Apostolates at risk of losing tax exempt recognition

Deadline of TODAY catching many off guard

By Jim Hostetler

Many nonprofits are not aware the IRS plans to remove many small 501(c)(3) organizations currently listed in its official database sometime in 2011. Small 501(c)(3)s are those other than a church that average less than $25,000 in annual income and don’t file the annual IRS Form 990 or 990EZ. Any small nonprofit that has received 501(c)(3) recognition by the IRS, but which has not filed any Form 990 or Form 990N in the past 3 years, is at risk.

In 2007, pursuant to a change in the laws by Congress in 2006, the IRS sent letters to small 501(c)(3) organizations informing them of a new annual “electronic” filing requirement called the Form 990N. Small 501(c)(3)s were supposed to begin filing the 990N for the 2007 tax or fiscal year. This first 990N should have been submitted sometime in 2008. Today is the "deadline" for filing a Form 990N. Please contact us immediately if you want us to try to file the form for you TODAY. The LegalWorks Apostolate charges $100 for this service.

Unlike the Form 990, there is no penalty for submitting the E990N late. However, if after 3 years, no E990N report has been filed for any fiscal year, then the IRS will assume that your 501(c)(3) is defunct and remove your organization’s name from its official database of 501(c)(3) organizations (Publication 78). The new requirement is similar to annual or other periodic reports that some states require for corporations. If the state does not receive any report, after so many years, they will assume that the organization is defunct.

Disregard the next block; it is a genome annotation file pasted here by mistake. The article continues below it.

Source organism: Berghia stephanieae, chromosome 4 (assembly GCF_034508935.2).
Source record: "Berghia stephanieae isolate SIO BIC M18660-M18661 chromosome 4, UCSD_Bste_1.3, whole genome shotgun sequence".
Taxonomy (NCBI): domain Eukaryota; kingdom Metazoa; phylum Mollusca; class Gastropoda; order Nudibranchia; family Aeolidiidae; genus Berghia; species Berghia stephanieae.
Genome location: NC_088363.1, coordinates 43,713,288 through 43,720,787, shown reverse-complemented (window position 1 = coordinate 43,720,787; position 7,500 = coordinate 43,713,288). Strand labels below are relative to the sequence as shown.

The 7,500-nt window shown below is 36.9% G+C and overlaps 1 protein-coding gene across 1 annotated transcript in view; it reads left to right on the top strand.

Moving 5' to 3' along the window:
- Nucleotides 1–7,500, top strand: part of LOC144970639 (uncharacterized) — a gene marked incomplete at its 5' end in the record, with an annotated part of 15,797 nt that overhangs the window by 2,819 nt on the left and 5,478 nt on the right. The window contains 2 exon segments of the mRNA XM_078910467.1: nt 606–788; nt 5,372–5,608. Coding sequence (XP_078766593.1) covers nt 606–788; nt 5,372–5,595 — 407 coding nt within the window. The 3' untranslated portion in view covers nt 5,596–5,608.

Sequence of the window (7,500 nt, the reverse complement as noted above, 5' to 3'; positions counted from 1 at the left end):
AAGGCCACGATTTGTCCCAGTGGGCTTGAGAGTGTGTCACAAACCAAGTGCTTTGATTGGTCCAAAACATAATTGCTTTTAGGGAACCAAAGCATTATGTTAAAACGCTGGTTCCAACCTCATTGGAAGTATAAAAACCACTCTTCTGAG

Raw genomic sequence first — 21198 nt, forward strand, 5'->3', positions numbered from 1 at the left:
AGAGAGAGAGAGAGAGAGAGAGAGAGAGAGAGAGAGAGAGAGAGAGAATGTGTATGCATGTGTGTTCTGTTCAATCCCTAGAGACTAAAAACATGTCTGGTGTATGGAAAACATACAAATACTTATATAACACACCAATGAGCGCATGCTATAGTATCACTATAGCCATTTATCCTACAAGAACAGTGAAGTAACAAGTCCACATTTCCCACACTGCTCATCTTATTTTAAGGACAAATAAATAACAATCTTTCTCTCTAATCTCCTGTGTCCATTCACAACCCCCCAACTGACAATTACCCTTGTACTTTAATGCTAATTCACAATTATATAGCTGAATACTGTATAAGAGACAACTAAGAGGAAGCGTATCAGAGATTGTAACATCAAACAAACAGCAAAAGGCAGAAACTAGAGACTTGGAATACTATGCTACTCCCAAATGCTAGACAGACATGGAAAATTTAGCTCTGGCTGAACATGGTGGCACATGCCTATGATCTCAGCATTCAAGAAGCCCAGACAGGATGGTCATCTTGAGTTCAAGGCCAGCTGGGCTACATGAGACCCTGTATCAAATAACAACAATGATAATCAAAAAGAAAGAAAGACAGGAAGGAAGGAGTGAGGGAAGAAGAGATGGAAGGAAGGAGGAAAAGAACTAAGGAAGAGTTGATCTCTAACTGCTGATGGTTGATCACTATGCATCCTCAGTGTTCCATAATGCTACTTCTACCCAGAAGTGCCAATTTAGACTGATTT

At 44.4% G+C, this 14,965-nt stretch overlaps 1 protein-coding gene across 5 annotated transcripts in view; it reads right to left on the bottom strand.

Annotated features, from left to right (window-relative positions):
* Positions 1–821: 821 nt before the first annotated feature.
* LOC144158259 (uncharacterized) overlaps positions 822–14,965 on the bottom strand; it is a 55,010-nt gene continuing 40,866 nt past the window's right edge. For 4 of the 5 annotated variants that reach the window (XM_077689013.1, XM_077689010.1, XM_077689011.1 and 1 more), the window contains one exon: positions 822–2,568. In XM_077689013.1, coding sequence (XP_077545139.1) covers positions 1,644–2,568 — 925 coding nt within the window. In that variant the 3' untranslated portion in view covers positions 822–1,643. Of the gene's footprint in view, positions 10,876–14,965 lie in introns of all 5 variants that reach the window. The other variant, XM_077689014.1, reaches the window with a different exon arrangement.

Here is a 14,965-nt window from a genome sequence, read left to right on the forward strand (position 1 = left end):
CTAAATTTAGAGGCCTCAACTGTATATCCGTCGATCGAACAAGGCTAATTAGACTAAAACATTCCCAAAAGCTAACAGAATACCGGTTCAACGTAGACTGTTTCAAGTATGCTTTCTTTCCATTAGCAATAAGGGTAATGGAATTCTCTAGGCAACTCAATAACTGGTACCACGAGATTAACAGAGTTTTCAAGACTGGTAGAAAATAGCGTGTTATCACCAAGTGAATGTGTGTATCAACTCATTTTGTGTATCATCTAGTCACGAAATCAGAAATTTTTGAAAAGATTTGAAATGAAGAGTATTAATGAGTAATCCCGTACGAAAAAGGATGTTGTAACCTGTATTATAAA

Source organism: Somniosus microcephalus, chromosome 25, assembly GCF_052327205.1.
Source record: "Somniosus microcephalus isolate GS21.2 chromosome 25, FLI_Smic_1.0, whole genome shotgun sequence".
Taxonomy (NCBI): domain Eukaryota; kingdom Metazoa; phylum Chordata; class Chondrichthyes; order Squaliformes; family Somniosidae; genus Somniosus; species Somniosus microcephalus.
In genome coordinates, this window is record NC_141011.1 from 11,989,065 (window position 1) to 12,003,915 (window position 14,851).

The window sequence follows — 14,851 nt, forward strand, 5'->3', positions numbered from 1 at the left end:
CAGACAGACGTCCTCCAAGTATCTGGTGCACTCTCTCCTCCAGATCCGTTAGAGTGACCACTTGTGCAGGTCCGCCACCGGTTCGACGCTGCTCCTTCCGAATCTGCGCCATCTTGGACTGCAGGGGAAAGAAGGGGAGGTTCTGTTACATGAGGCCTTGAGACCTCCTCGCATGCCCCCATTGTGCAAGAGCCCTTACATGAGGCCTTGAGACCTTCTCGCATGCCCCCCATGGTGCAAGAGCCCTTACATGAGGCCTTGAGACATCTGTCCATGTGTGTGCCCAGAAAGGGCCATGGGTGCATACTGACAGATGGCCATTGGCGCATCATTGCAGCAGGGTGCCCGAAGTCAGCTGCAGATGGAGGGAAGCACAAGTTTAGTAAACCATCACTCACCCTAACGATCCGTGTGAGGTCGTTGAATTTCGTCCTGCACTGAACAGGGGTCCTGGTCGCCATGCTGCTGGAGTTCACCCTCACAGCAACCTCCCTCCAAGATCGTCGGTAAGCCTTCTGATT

Many small 501(c)(3)s received the 2007 letter and have been doing the annual E990N reports. However, people and organizations relocate. No doubt many of the letters sent in 2007 by the IRS went to outdated addresses and were never received by the 501(c)(3)s.

Technically, there is no penalty per se for filing the Form 990N late. But it remains an open question whether a late-filed form will save an organization the hassle of having the IRS determine, at least initially, that the organization is now defunct. The safest course of action for any small 501(c)(3) that has not filed such a report in the last 3 years would be to do so as soon as possible.

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